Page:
January 16th, 2021

RCMP superintendent new Chief of Police for LPS

By Jensen, Randy on June 30, 2020.

RCMP Chief Superintendent of the Central Alberta District, Shahin Mehdizadeh, has been named the new Chief of Police for the Lethbridge Police Service. Photo submitted

Tim Kalinowski

Lethbridge Herald


The Lethbridge Police Commission has chosen a senior Royal Canadian Mounted Police commander to be the city’s new Chief of Police.

Lethbridge Police Commission chair Simon Griffiths asked city council to formally approve the appointment of RCMP Chief Superintendent of the Central Alberta District, Shahin Mehdizadeh, as per the commission’s recommendation during Monday’s city council meeting.

Mehdizadeh has served as an officer for over 30 years with the RCMP. He has extensive experience with major crimes, drugs and organized crime and is considered a subject matter expert in the field of crime reduction, working in British Columbia, Alberta and Manitoba and on “The Pilot Project for Crime Reduction” in that capacity.

Mehdizadeh will be retiring from the RCMP to take on the role of Chief of Police for the Lethbridge Police Service as of Aug. 30.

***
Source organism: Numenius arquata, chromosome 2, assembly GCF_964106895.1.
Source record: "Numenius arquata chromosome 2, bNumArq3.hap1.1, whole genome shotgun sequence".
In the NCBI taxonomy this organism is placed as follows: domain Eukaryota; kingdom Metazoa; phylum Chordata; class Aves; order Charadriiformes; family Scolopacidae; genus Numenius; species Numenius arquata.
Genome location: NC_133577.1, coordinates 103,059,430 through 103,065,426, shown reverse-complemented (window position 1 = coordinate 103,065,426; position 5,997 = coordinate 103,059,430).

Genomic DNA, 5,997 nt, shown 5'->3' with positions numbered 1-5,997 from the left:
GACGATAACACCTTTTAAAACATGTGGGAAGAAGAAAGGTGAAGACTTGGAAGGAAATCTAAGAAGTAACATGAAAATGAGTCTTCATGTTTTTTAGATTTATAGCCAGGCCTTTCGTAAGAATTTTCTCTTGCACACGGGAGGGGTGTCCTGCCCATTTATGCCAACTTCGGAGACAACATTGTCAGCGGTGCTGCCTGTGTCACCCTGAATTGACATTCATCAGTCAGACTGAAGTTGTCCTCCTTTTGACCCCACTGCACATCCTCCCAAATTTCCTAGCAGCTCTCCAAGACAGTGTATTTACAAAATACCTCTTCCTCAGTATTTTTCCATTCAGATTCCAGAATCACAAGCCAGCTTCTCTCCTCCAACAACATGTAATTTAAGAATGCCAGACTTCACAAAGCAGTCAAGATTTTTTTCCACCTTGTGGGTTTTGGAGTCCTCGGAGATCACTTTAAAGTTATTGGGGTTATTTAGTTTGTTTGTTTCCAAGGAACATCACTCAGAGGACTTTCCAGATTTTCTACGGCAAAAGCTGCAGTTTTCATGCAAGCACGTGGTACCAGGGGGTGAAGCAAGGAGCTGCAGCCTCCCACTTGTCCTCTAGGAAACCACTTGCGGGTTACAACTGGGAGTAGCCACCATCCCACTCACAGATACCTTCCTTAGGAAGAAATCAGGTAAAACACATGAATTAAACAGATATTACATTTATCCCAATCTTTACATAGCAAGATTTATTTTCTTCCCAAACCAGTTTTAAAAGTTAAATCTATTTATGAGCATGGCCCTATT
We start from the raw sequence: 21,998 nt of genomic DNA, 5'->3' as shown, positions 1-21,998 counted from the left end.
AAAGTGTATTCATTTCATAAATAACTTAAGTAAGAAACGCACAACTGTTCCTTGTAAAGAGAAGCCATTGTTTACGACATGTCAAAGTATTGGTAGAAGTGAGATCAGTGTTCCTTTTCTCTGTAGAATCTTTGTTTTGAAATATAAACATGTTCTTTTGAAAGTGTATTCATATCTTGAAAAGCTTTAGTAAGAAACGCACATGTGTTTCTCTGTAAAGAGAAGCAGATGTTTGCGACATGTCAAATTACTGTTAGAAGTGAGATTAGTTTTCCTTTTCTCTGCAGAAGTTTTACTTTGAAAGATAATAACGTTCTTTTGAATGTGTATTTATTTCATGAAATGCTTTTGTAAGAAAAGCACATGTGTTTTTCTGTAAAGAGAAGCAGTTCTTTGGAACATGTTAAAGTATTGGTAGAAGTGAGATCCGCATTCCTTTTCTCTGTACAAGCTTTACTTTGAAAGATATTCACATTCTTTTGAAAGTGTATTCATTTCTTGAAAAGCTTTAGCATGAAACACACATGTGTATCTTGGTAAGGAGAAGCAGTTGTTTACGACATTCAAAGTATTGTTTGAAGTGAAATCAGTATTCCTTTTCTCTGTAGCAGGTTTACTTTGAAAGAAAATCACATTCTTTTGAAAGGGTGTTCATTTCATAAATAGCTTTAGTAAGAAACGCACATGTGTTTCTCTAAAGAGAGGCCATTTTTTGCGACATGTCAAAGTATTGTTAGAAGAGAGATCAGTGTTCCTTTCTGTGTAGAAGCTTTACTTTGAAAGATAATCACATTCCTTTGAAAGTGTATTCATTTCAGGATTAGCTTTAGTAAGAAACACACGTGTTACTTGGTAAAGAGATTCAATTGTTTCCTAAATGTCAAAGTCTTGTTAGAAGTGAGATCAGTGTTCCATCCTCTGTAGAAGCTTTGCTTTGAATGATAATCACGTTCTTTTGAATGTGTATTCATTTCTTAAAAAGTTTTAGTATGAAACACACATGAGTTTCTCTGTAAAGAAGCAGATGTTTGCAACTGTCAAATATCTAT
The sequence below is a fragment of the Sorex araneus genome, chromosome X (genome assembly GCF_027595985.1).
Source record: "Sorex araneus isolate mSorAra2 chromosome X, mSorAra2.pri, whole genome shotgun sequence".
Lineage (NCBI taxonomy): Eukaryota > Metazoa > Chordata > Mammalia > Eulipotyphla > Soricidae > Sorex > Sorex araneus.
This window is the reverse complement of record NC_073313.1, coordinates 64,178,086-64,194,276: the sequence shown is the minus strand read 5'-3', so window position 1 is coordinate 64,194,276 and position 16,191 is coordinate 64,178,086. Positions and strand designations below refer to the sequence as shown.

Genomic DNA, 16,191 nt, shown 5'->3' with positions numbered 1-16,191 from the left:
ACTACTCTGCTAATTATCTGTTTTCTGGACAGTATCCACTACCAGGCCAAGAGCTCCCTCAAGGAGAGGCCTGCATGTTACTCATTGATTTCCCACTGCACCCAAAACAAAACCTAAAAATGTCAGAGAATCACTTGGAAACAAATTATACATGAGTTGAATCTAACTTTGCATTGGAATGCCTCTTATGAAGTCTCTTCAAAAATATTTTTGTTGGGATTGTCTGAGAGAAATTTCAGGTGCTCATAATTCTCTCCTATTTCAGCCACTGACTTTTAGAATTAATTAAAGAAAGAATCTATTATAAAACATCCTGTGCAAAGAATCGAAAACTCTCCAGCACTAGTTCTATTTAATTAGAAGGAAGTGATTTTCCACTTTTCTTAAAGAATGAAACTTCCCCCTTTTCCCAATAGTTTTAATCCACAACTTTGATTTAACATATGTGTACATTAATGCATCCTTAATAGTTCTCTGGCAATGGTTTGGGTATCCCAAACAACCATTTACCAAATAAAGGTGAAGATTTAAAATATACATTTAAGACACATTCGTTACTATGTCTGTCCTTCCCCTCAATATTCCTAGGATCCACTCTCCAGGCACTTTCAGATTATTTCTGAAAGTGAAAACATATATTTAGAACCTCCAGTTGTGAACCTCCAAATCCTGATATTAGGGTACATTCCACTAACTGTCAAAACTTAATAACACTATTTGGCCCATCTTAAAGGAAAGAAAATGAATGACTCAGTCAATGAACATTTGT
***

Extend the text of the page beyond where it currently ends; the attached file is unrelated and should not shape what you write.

Acting Chief Scott Woods will return to his former role of Deputy Chief when Mehdizadeh formally takes command. Griffiths expressed his appreciation for Woods’ efforts over the past eight months filling the interim role.

“He did an exemplary job leading the police service from the time Chief Davis left until Shahin takes over on Aug. 30,” Griffiths said. “It’s a difficult job.

“It’s a challenging job. Throw into the mix Chief Woods had to deal with a global pandemic, the commission couldn’t be happier with the job that he did.”

However, Griffiths said, in the end Mehdizadeh was the unanimous choice of all the commissioners, despite originally having over 20 highly qualified applicants for the position.

“It was important we got the right person,” said Griffiths. “If that person had to have been an internal or an external candidate, that’s the person we wanted. We wanted the best person for the job, and we believe we have that.”

Chief Superintendent Mehdizadeh currently has oversight over 1,000 sworn officers and more than 200 civilian staff, and administers a budget of $150 million.

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